For 50 images, the process is still manageable, and “luckily” Dreamstime limits the uploads to 140 per week. It took me 12 minutes – about the time for Shutterstock and Fotolia combined. Spending half an hour on this process for 140 images at once is borderline to getting nerve wrecked, though.

The other backside at Dreamstime is that for larger series you need to make an additional image selection. Other agencies hardly cause any issues if you upload five or eight images of the same subject, different angles, different crops etc. Dreamstime starts rejecting images for being “too similar” even if it’s only three pictures from the same subject. Personally I am currently ignoring any rejection from any agency, so I don’t care too much about their strategy. Though, if your plan is to upload a huge amount of images in a short term, you need to cope with these facts as acceptance rates below 80% will cut your weekly upload limits from 140 to 70 or even further. If you want to avoid that you will have to make a separate image selection for Dreamstime alone which takes a few additional minutes.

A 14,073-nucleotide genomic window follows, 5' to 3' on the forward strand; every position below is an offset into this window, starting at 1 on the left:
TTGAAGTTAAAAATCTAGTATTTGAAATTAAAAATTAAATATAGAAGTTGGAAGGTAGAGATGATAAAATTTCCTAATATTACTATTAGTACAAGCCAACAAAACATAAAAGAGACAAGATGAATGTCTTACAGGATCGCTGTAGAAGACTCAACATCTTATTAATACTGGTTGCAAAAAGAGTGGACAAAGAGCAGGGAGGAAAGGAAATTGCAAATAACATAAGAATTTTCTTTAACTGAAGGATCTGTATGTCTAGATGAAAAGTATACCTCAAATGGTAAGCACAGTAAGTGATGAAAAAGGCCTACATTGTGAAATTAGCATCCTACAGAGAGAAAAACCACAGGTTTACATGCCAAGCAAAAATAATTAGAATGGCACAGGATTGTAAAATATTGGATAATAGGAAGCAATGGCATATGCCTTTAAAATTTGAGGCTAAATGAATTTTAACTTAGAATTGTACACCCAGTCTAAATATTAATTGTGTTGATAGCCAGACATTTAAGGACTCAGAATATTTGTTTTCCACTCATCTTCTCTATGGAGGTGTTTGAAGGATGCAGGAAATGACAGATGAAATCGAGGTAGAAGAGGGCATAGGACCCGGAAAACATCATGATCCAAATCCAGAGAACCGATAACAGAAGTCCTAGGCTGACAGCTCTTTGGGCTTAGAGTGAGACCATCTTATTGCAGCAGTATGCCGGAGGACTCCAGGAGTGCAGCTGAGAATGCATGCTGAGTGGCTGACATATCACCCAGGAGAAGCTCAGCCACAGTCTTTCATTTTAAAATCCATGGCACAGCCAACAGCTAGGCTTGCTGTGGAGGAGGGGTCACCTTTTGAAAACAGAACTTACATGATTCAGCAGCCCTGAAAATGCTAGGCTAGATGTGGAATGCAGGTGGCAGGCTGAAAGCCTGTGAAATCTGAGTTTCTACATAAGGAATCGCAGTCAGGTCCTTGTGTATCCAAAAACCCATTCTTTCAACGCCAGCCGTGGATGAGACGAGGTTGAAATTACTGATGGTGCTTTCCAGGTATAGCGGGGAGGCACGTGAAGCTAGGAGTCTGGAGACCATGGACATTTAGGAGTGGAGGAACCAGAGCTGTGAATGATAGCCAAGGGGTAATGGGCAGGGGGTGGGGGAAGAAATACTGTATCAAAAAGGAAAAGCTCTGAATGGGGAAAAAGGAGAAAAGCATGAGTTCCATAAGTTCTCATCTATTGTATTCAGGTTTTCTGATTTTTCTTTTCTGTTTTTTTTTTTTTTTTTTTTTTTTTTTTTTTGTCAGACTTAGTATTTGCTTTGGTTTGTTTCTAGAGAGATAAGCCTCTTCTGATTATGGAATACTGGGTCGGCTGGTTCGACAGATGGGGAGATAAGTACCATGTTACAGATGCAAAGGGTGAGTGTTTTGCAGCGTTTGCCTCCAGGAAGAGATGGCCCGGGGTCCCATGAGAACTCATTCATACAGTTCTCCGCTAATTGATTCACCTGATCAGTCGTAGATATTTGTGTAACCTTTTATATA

Quite frankly: iStock can (almost) do what they want, they are selling so good it can’t be easily dropped completely; Dreamstime has been my number 4 earner until now, only inches in front of three others, so I don’t see why I should waste unnecessary extra time on them. I will have to calculate the returns I get from them in the mid term to see if they are worth the effort.

Finally the uncontested winner: iStockphoto!